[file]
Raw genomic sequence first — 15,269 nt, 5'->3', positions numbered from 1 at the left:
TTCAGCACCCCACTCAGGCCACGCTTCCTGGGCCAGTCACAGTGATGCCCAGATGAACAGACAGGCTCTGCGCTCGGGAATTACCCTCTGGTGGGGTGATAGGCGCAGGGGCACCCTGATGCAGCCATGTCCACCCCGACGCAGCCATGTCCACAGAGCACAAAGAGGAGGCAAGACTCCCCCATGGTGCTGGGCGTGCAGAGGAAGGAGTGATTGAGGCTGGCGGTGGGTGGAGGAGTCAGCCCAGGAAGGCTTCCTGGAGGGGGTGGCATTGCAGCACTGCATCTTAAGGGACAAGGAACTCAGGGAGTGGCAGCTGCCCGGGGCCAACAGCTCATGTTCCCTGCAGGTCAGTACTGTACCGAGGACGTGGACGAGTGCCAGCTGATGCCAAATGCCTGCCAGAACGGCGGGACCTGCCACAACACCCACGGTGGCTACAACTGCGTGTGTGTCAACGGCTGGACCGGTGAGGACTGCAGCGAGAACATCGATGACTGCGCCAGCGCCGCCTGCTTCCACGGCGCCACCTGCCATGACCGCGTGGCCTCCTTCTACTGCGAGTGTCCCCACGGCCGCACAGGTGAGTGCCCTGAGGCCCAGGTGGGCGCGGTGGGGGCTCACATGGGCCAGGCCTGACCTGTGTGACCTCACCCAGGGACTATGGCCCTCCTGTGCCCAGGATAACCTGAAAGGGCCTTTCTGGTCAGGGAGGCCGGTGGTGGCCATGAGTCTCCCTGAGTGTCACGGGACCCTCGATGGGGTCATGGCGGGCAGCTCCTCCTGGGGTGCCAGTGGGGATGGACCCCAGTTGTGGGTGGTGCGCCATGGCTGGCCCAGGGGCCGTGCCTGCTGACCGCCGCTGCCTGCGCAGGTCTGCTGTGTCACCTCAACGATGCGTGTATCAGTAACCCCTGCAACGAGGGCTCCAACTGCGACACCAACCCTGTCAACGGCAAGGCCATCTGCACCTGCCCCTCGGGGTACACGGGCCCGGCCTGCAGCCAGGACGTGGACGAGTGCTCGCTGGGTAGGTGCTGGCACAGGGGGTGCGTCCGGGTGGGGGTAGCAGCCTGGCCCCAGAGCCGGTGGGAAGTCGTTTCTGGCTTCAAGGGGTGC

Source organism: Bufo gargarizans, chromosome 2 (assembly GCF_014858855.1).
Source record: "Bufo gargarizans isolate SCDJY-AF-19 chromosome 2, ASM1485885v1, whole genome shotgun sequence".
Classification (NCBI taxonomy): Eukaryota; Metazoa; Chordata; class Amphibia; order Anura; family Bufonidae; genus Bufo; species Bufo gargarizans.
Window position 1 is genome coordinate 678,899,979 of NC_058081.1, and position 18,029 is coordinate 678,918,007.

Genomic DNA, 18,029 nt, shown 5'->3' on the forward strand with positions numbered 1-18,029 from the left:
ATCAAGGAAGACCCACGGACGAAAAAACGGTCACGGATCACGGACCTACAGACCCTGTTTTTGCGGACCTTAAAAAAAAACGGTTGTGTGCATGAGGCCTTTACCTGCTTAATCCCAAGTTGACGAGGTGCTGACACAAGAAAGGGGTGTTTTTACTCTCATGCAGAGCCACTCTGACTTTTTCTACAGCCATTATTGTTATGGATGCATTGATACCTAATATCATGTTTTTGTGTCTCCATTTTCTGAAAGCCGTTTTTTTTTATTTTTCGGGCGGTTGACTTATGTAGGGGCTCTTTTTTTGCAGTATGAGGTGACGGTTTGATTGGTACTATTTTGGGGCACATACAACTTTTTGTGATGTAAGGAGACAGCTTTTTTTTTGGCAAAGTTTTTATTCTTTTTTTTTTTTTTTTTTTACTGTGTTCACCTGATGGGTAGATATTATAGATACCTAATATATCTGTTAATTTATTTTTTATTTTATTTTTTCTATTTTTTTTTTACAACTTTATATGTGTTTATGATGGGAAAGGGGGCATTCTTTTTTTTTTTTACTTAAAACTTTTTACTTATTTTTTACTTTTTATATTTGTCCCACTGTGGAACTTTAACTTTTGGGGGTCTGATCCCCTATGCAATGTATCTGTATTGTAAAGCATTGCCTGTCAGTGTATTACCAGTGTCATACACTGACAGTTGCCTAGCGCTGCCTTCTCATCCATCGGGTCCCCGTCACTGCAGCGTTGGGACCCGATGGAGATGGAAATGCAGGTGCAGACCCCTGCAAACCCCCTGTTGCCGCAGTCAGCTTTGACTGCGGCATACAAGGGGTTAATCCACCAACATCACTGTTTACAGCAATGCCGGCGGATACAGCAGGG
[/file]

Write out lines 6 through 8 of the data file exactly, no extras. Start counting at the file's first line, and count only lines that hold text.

Window position 1 is genome coordinate 678,899,979 of NC_058081.1, and position 18,029 is coordinate 678,918,007.

Genomic DNA, 18,029 nt, shown 5'->3' on the forward strand with positions numbered 1-18,029 from the left:
ATCAAGGAAGACCCACGGACGAAAAAACGGTCACGGATCACGGACCTACAGACCCTGTTTTTGCGGACCTTAAAAAAAAACGGTTGTGTGCATGAGGCCTTTACCTGCTTAATCCCAAGTTGACGAGGTGCTGACACAAGAAAGGGGTGTTTTTACTCTCATGCAGAGCCACTCTGACTTTTTCTACAGCCATTATTGTTATGGATGCATTGATACCTAATATCATGTTTTTGTGTCTCCATTTTCTGAAAGCCGTTTTTTTTTATTTTTCGGGCGGTTGACTTATGTAGGGGCTCTTTTTTTGCAGTATGAGGTGACGGTTTGATTGGTACTATTTTGGGGCACATACAACTTTTTGTGATGTAAGGAGACAGCTTTTTTTTTGGCAAAGTTTTTATTCTTTTTTTTTTTTTTTTTTTACTGTGTTCACCTGATGGGTAGATATTATAGATACCTAATATATCTGTTAATTTATTTTTTATTTTATTTTTTCTATTTTTTTTTTACAACTTTATATGTGTTTATGATGGGAAAGGGGGCATTCTTTTTTTTTTTTACTTAAAACTTTTTACTTATTTTTTACTTTTTATATTTGTCCCACTGTGGAACTTTAACTTTTGGGGGTCTGATCCCCTATGCAATGTATCTGTATTGTAAAGCATTGCCTGTCAGTGTATTACCAGTGTCATACACTGACAGTTGCCTAGCGCTGCCTTCTCATCCATCGGGTCCCCGTCACTGCAGCGTTGGGACCCGATGGAGATGGAAATGCAGGTGCAGACCCCTGCAAACCCCCTGTTGCCGCAGTCAGCTTTGACTGCGGCATACAAGGGGTTAATCCACCAACATCACTGTTTACAGCAATGCCGGCGGATACAGCAGGG